Festive fruit cakes from expert baker Juliet Sear
600g ready baked fruit cake
A little apricot jam
600g natural marzipan
1kg white sugar paste
A little stiff royal icing to stick the pieces and decorations together
Ready coloured sugar paste, you can get these in 250g packs in red, green, orange and black
Approx 1 tbsp soft peak brown and black royal icing, in a piping bag with a number 2 nozzle
First make your balls by breaking up the fruit cake roughly, taking approx 80g for the large balls, squeeze this together to compact into a chunk. Then roll between your palms to make circular balls. It is messy but fun! It’s like Christmassy meatballs!
Boil a little apricot jam and brush over the balls to make them sticky with a pastry brush.
Roll out the marzipan to a thickness of no more than 5mm. Cut into pieces large enough to completely cover the large cake balls. Lay a marzipan piece over the top of each ball and press around the sides. Pick up a ball and pinch underneath the base to gather up the excess marzipan. Trim this off. Roll the ball in your palms until smooth. Repeat with the rest of the balls. Roll out the excess and repeat the process with the small balls. Leave to dry overnight.
When ready to cover in icing, brush the balls with a little brandy, vodka or cooled boiled water or do it in your palms to be super quick. Repeat all of step 3 but using the white sugar paste. If you see a little mark or crack where you have trimmed off the excess icing, make sure this is on the underside so it won’t show. Leave to dry—ideally overnight, or for a few hours before commencing any decorating.
To decorate, take some stiff royal icing and dab a little on to the top of each large ball to aid the head sticking. Now place the small balls on top of the large one.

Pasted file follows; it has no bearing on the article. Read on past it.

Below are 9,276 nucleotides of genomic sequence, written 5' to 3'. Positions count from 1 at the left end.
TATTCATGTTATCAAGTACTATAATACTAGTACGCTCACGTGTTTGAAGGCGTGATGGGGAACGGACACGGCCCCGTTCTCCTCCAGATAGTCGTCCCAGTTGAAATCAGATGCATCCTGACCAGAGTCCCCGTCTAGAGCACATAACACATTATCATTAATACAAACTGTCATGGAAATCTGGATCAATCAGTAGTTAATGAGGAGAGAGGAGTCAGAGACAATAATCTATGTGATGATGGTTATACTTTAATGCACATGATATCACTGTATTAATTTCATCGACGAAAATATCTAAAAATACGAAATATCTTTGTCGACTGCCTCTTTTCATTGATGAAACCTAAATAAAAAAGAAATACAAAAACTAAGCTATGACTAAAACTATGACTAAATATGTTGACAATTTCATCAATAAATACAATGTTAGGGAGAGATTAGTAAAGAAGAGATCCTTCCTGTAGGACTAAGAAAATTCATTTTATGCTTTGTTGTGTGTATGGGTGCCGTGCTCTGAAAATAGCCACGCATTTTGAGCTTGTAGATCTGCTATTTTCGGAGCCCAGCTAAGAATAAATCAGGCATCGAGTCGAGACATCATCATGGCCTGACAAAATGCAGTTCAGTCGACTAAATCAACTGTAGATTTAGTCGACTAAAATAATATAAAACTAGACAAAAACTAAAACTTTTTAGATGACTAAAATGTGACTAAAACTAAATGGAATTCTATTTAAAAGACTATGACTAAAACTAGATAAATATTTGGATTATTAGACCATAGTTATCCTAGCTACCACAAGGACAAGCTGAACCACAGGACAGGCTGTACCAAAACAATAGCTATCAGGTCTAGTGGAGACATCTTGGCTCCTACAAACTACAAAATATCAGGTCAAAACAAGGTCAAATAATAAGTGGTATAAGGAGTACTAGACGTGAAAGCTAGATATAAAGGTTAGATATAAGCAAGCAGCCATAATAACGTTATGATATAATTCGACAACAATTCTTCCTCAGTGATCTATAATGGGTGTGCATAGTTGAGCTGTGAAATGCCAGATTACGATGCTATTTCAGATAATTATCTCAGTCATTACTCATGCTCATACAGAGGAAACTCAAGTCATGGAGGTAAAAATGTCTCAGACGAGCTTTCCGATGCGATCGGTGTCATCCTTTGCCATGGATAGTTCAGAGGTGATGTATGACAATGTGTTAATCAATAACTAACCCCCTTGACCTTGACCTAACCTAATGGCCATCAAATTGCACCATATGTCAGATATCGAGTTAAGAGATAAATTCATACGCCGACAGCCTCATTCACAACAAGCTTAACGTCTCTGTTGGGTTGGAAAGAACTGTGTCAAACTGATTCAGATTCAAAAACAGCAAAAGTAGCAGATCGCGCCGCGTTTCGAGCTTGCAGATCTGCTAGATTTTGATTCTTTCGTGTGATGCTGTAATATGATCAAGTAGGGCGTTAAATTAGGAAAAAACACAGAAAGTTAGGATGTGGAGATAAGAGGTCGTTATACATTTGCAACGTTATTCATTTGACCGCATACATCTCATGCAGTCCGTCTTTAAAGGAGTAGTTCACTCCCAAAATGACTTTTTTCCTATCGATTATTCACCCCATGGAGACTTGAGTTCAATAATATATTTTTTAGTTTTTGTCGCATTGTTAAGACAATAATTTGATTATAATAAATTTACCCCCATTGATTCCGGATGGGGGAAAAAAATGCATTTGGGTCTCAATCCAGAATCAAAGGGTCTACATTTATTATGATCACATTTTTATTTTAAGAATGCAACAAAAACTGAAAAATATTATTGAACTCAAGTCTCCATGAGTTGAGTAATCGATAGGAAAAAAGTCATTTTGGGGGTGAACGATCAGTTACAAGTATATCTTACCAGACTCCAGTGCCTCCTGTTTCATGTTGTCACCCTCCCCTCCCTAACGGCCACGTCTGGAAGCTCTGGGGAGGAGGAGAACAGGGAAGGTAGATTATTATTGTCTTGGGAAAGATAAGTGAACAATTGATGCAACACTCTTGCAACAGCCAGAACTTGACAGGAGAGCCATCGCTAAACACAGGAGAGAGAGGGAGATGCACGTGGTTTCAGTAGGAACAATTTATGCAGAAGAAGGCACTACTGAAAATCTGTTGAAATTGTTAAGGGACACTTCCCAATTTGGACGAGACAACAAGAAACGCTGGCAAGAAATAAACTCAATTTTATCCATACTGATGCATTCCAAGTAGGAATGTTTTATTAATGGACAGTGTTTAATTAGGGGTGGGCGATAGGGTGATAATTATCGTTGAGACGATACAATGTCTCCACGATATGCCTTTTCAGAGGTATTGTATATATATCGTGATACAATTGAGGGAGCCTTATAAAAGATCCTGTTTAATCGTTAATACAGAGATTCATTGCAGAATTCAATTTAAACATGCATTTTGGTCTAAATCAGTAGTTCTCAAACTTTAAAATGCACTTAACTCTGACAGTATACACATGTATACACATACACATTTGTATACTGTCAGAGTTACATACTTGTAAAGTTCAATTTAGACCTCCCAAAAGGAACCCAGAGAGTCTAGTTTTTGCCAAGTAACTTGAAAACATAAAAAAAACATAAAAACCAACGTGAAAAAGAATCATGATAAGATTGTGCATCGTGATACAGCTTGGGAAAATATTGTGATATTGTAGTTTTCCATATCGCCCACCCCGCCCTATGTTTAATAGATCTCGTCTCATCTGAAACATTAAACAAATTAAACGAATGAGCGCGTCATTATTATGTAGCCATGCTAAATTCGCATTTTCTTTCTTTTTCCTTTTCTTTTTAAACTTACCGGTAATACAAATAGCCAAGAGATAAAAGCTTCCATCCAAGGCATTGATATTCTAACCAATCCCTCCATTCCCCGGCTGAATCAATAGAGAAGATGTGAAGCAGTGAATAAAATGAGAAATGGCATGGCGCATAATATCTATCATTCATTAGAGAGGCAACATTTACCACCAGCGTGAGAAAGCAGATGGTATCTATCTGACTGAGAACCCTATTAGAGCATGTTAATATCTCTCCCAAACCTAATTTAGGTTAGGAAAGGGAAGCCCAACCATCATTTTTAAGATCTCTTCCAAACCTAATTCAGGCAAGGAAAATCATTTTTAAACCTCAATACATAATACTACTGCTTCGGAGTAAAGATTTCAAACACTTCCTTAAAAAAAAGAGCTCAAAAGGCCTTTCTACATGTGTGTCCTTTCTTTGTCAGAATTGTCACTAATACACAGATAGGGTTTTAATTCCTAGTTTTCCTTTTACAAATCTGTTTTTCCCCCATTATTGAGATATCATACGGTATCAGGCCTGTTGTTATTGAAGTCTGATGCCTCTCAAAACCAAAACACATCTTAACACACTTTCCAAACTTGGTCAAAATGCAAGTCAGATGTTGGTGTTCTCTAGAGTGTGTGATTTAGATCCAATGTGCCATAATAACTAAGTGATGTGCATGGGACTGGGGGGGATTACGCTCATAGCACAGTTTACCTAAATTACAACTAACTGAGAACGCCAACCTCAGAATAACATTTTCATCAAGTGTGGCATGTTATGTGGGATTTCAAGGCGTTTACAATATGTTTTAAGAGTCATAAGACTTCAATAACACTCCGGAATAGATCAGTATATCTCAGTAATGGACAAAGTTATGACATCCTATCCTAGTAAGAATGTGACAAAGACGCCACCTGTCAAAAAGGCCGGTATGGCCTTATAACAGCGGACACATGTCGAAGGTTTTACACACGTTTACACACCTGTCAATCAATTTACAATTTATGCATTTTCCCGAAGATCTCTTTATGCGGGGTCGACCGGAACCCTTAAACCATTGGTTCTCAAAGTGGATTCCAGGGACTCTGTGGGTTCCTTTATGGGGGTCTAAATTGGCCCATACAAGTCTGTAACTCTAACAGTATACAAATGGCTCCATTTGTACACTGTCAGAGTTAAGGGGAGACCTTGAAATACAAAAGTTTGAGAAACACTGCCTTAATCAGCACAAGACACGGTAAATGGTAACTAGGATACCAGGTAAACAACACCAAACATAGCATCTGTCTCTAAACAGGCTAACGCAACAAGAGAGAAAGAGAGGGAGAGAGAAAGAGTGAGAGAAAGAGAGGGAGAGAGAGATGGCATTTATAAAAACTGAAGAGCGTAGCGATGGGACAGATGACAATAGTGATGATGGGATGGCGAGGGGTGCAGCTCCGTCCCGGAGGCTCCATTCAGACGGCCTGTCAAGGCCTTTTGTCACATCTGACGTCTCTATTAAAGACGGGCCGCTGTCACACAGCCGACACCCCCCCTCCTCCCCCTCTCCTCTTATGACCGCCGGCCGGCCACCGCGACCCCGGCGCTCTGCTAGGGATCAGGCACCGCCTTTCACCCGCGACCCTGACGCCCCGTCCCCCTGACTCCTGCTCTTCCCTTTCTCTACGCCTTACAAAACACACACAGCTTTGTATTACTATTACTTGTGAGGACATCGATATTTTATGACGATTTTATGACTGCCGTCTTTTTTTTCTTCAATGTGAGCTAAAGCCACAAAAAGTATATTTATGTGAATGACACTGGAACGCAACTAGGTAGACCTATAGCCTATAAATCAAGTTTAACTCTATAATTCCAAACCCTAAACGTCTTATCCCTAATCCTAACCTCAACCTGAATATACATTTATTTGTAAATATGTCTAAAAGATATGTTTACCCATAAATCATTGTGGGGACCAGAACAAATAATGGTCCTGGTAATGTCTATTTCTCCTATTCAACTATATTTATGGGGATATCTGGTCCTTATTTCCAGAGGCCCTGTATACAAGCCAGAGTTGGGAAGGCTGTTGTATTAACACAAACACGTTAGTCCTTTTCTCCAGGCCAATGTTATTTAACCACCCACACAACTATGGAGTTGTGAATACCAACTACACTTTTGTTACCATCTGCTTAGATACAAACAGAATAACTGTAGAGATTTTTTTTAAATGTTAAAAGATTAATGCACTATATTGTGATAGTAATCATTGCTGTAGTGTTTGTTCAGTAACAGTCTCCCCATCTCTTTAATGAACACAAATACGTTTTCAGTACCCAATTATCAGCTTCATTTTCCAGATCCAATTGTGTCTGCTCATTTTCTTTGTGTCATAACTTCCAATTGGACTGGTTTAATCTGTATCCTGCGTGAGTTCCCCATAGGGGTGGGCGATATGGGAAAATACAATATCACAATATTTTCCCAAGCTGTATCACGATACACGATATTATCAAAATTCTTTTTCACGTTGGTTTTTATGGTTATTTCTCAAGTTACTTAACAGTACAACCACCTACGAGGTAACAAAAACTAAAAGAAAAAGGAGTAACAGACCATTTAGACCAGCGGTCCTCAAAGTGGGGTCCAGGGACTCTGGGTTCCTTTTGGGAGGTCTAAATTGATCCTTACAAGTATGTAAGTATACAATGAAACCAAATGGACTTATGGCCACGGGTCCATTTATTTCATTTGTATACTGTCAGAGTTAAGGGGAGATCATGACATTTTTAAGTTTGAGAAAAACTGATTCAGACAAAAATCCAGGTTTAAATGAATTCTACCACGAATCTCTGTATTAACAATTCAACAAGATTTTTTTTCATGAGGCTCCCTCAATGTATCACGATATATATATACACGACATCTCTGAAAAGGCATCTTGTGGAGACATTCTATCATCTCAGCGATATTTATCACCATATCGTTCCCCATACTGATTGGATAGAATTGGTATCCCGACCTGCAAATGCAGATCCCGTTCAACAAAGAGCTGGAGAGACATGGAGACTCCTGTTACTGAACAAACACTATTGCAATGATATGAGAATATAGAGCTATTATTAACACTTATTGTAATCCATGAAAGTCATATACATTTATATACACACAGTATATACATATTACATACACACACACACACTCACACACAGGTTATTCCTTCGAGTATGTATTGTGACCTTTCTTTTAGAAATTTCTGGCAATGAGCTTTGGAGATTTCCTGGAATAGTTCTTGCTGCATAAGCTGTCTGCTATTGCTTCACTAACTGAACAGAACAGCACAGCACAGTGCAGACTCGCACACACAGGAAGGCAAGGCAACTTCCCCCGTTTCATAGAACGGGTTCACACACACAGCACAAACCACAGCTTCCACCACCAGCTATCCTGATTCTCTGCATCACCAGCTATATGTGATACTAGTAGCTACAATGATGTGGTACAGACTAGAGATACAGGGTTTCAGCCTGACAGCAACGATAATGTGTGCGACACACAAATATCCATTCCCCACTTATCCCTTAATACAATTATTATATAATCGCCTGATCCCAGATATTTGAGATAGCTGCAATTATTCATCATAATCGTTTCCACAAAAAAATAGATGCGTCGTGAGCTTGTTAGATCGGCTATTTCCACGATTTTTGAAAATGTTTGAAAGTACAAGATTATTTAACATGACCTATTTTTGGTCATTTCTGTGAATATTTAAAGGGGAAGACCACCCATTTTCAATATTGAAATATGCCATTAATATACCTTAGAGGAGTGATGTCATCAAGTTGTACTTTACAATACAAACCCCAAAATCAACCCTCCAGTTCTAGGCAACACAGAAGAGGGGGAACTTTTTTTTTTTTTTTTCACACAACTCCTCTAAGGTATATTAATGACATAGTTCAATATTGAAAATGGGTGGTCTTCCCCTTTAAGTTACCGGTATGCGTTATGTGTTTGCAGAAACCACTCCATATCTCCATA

Roll some of the red and green sugar paste out to make a couple of long strips, using some icing sugar. Keep it about 4-5mm thickness so it doesn’t break.
Make their scarves by using a sharp knife or a ribbon cutter to cut a thin piece of sugar paste, about 12cm in length and 1½cm width to make the scarves. Using a little royal icing in a piping bag, squeeze some around the neck area and down on to the body, so you can wrap the scarves over the snowman to give him his warm cuddly sugar scarf. Any leftover sugar paste can be placed in a food bag with a clip to keep for later.
For the hats, take the black royal icing and roll out half of it to about 5mm thickness and use a small round cutter about 4cm—or just cut around something a similar size—to create the bottom of his hat. Attach to the head with a dab of royal icing.
Now roll out the rest of the royal icing into a sausage about 2cm thick, cut into chunks about 2cm high and then, using your fingers, narrow off the bottom and shape into a hat shape. Stick to the hat rim by using a dab of designer icing.
Now add the eyes, mouth and buttons detail by piping little dots of black stiff peak royal icing with a number 3 nozzle in your bag to make the stoney smile and coal buttons.
Using brown stiff peak royal icing with a number 3 nozzle, pipe over his twiggy arms as if he is holding his scarf down over his chubby tummy to keep the cold out.
Finally make the carrot by mixing a small amount of orange sugar paste. Shape small cones with your fingers, give them a twist to add detail and attach in between the eyes and mouth by dabbing a tiny bit of white royal icing. Leave these to dry overnight before displaying or boxing as gifts.
Gorgeous—who can resist these jolly snowmen at Christmas time?
Recipe: Juliet Sear